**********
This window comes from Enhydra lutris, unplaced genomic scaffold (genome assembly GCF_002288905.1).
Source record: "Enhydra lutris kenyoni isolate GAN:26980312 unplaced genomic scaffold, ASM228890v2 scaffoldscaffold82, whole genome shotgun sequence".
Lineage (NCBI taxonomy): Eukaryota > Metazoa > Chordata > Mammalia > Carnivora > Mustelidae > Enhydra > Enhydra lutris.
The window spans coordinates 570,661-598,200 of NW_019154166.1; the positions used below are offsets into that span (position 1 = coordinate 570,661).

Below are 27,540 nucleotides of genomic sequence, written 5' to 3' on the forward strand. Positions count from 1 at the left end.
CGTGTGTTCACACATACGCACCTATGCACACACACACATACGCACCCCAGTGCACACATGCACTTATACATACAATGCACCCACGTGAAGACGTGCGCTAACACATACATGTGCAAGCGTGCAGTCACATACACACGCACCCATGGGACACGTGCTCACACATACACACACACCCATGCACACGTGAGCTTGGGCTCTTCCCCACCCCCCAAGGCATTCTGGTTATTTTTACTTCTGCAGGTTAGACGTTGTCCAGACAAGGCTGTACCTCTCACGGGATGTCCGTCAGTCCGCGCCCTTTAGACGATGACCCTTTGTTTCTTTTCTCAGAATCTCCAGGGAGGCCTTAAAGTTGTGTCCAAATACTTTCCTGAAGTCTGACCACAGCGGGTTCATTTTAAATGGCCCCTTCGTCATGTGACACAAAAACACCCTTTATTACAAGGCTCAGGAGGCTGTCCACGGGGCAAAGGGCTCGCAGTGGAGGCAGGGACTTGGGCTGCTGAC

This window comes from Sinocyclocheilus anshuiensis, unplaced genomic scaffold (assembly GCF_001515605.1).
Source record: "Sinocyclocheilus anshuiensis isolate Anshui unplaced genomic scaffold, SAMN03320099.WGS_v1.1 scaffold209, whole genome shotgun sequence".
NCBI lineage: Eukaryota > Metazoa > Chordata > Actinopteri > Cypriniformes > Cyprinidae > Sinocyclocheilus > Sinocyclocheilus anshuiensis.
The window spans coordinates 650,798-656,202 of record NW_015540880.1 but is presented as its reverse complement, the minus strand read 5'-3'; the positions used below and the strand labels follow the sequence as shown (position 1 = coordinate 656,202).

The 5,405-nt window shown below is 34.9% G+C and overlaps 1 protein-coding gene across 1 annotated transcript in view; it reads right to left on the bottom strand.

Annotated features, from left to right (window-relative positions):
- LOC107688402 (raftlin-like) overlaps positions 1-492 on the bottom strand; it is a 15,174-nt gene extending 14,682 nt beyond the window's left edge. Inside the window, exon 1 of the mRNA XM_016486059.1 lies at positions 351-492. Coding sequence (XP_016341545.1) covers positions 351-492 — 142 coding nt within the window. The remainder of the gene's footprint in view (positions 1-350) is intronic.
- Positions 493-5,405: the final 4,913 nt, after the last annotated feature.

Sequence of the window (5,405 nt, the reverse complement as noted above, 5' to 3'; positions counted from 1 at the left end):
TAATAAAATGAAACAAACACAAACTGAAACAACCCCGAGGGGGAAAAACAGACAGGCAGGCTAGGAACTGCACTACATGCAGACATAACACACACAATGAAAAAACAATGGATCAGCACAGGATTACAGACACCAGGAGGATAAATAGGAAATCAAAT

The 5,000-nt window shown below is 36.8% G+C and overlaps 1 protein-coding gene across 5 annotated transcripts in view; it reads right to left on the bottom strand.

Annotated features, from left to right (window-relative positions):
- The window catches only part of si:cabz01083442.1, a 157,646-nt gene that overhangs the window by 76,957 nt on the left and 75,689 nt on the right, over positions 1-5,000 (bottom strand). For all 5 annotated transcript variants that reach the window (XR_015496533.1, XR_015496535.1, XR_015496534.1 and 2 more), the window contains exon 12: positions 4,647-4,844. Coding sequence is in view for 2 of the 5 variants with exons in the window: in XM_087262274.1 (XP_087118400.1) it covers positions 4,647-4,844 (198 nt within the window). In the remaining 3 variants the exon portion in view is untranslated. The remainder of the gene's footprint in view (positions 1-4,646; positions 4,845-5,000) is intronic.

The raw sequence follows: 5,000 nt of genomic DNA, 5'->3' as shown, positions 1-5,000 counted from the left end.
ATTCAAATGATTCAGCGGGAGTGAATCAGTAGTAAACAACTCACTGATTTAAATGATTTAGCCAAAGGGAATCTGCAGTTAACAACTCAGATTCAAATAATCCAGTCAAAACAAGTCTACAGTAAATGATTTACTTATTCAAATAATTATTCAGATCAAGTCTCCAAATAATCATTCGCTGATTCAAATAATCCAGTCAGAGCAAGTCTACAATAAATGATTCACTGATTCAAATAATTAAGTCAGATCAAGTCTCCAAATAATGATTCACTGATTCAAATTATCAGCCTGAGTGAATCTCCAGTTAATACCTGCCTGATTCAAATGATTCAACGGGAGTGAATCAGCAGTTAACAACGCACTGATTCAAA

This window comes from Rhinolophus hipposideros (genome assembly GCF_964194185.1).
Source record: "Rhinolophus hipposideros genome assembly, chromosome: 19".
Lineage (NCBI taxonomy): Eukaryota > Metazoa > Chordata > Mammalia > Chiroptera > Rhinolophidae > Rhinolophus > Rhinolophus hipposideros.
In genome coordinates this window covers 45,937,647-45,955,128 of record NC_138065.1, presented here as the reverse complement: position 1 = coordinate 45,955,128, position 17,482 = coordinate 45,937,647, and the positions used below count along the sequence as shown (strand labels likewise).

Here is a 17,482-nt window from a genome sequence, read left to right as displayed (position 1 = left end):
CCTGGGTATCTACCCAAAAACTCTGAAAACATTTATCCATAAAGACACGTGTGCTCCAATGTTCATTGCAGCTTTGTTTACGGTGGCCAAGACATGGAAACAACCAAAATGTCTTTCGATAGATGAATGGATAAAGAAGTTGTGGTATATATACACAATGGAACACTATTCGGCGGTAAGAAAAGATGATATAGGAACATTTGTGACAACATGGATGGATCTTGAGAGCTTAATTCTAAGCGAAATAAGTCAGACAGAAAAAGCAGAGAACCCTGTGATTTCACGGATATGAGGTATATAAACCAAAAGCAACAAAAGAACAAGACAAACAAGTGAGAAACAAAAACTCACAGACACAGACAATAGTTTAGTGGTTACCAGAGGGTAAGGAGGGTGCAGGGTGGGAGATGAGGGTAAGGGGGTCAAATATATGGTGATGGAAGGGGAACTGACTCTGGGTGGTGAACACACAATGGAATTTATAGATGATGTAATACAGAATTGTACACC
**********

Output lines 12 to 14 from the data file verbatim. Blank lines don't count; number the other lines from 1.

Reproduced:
Annotated features, from left to right (window-relative positions):
- LOC107688402 (raftlin-like) overlaps positions 1-492 on the bottom strand; it is a 15,174-nt gene extending 14,682 nt beyond the window's left edge. Inside the window, exon 1 of the mRNA XM_016486059.1 lies at positions 351-492. Coding sequence (XP_016341545.1) covers positions 351-492 — 142 coding nt within the window. The remainder of the gene's footprint in view (positions 1-350) is intronic.
- Positions 493-5,405: the final 4,913 nt, after the last annotated feature.